So there I was looking for inspiration for this next article – there are just some days when nothing creative flows anywhere near my brain. I first thought I should speak of how you ramp up your revenue with better people-management or enhanced marketing strategies, or about how different life is for salon operators who start working on their peak season plans while the sun is hottest and the mosquitoes are still biting in states like Minnesota and Wisconsin. Then it hit me: from two of our recent Sun is Life® webinars, I recalled the reactions of attendees who said that they in essence needed some “short cuts” for repairing their ailing salons.
In the salon consulting business, if a consultant is honest – and I’ve found that honesty combined with competence works best for my clients – he will tell you that there is no silver bullet for slaying the demons of past sales losses and diminished profits. Continuing with the theme of honesty, the truth is that whatever the practices utilized by salon management that resulted in declining performance are most often not recognized by a consultant after a few weeks of guidance.
When starting a new salon consultation, members of my team set the minimum time period at four months. We do that because having been tanning salon consultants for 23 years, we know that “selling culture” and owner attitudes toward staff are usually not things that can be immediately redirected. If an acrylic shield breaks or a bed needs new lamps, you can pick up the phone and have replacements quickly. Repairing or replacing owner/manager attitudes takes some work and a lot of patience on both the consultant’s part and that of the client.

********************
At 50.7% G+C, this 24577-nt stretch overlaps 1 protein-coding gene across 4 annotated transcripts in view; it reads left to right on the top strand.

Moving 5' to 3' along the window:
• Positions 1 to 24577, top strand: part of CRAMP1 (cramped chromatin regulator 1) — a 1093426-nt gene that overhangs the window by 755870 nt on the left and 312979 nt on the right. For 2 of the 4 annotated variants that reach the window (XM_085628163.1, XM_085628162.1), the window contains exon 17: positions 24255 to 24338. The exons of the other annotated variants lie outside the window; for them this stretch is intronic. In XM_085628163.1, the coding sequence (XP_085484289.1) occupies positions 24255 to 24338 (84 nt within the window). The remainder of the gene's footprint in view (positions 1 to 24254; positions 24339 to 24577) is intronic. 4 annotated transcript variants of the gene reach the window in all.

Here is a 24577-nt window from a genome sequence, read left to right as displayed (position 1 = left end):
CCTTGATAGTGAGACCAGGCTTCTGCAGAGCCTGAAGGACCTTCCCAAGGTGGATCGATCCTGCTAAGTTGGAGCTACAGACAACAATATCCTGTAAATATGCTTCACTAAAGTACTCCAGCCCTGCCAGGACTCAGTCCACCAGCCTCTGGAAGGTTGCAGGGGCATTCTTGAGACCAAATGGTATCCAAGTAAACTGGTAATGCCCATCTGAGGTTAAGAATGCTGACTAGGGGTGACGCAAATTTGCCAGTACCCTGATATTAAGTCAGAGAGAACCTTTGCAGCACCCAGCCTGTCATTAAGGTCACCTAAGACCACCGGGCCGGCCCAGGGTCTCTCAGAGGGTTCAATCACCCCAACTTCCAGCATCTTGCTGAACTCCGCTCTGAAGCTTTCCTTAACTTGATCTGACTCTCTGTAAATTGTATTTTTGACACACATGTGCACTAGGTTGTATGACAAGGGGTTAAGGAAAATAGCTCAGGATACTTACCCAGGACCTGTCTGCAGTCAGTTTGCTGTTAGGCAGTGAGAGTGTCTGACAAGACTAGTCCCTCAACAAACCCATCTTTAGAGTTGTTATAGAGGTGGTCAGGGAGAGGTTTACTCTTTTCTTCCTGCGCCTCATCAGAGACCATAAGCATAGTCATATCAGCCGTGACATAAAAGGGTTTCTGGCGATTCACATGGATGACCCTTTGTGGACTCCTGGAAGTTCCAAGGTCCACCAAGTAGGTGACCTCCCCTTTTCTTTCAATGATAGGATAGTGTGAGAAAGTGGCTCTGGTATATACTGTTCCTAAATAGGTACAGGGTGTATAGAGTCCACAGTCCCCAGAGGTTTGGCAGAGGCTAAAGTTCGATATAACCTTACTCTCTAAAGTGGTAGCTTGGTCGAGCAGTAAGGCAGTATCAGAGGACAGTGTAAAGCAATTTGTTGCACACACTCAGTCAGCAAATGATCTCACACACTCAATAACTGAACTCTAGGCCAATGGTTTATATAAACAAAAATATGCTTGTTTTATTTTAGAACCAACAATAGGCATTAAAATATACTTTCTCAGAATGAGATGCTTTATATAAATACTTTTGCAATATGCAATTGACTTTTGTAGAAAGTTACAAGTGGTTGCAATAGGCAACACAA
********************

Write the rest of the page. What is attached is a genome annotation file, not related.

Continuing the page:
What’s difficult in transitioning attitudes is getting everyone in management or ownership to appreciate the value of a single team member versus the value of a shiny new tanning bed. One can easily calculate the ROI for a new sunbed based on the track record of equipment for sessions and revenues. Wouldn’t it be wonderful if staff had a permanent “effort and attitude” meter embedded in their foreheads, or linked online to some database that reported the relative value we’re getting for our payroll expenses? Just think if you could look up any team member when you’re not in the salon and easily figure out who’s a keeper and who’s not on a minute-to-minute basis. Unfortunately employees, as well as owner/manager attitudes and efforts are messy and unpredictable.
I’ve seen the lowest sales performer blossom to unheard of sales results after a simple adjustment in managerial approach. And that doesn’t happen overnight. Every employee is a “work in progress” – even the best need adjusting and inspiration from time to time. But maybe it’s the boss who needs the biggest adjustment. It’s finding traits like empathy, patience and let’s not forget listening, that helps managers become leaders. You can fix what’s wrong with a tanning system through diagnostics or determine that it has simply shut down. Not so with humans. With them, your real diagnostic method starts with listening. It’s kind of like the doctor who uses a stethoscope to hear if your heart is performing correctly; without that device, he’s just making a guess. Guessing about the performance of a heart is not healthy – of that fact I have firsthand knowledge!
When we start with a new client, I look at the numbers with the staff and then take out my “stethoscope” (my patience and listening skills) and form a diagnosis, prognosis and treatment plan. In the 23 years of our consulting model, I’ve only had two salon companies (one two-salon and one four-salon chain) that have not reversed their downward trend.
A successful tanning facility is one that fosters a culture of excitement and passion with a team that collaborates with salon guests to help them look good and feel great. This starts with a collective desire amongst senior management and the belief that in both the long and short runs, uninspired staff cost more than equipment.